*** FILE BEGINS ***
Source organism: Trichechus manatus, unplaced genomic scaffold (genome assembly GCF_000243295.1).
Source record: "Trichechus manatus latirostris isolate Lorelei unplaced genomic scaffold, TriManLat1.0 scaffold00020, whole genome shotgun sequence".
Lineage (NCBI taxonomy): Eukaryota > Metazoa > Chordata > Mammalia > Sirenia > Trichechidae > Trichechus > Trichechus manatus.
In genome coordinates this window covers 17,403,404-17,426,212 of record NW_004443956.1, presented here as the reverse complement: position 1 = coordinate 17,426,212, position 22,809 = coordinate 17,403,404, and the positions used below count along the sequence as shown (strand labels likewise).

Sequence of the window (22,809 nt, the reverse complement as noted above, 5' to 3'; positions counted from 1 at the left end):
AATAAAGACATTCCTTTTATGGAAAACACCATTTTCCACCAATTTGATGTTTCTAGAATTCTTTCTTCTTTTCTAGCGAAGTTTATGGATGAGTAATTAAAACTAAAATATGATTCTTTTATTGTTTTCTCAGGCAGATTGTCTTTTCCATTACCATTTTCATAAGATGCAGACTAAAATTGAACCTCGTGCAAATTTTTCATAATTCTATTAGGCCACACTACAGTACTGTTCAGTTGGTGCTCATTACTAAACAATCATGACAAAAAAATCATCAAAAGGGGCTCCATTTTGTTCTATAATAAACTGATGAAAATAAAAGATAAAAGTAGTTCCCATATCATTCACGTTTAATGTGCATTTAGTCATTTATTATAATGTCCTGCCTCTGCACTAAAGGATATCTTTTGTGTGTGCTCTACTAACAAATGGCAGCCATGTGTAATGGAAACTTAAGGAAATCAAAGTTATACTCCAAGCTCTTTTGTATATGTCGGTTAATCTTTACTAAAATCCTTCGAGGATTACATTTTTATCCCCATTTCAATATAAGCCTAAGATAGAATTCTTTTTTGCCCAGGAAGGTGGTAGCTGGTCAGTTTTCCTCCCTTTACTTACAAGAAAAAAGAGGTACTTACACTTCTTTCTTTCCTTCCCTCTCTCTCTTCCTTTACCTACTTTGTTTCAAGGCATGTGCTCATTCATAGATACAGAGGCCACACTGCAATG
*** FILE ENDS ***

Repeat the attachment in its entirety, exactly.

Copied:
Source organism: Trichechus manatus, unplaced genomic scaffold (genome assembly GCF_000243295.1).
Source record: "Trichechus manatus latirostris isolate Lorelei unplaced genomic scaffold, TriManLat1.0 scaffold00020, whole genome shotgun sequence".
Lineage (NCBI taxonomy): Eukaryota > Metazoa > Chordata > Mammalia > Sirenia > Trichechidae > Trichechus > Trichechus manatus.
In genome coordinates this window covers 17,403,404-17,426,212 of record NW_004443956.1, presented here as the reverse complement: position 1 = coordinate 17,426,212, position 22,809 = coordinate 17,403,404, and the positions used below count along the sequence as shown (strand labels likewise).

Sequence of the window (22,809 nt, the reverse complement as noted above, 5' to 3'; positions counted from 1 at the left end):
AATAAAGACATTCCTTTTATGGAAAACACCATTTTCCACCAATTTGATGTTTCTAGAATTCTTTCTTCTTTTCTAGCGAAGTTTATGGATGAGTAATTAAAACTAAAATATGATTCTTTTATTGTTTTCTCAGGCAGATTGTCTTTTCCATTACCATTTTCATAAGATGCAGACTAAAATTGAACCTCGTGCAAATTTTTCATAATTCTATTAGGCCACACTACAGTACTGTTCAGTTGGTGCTCATTACTAAACAATCATGACAAAAAAATCATCAAAAGGGGCTCCATTTTGTTCTATAATAAACTGATGAAAATAAAAGATAAAAGTAGTTCCCATATCATTCACGTTTAATGTGCATTTAGTCATTTATTATAATGTCCTGCCTCTGCACTAAAGGATATCTTTTGTGTGTGCTCTACTAACAAATGGCAGCCATGTGTAATGGAAACTTAAGGAAATCAAAGTTATACTCCAAGCTCTTTTGTATATGTCGGTTAATCTTTACTAAAATCCTTCGAGGATTACATTTTTATCCCCATTTCAATATAAGCCTAAGATAGAATTCTTTTTTGCCCAGGAAGGTGGTAGCTGGTCAGTTTTCCTCCCTTTACTTACAAGAAAAAAGAGGTACTTACACTTCTTTCTTTCCTTCCCTCTCTCTCTTCCTTTACCTACTTTGTTTCAAGGCATGTGCTCATTCATAGATACAGAGGCCACACTGCAATG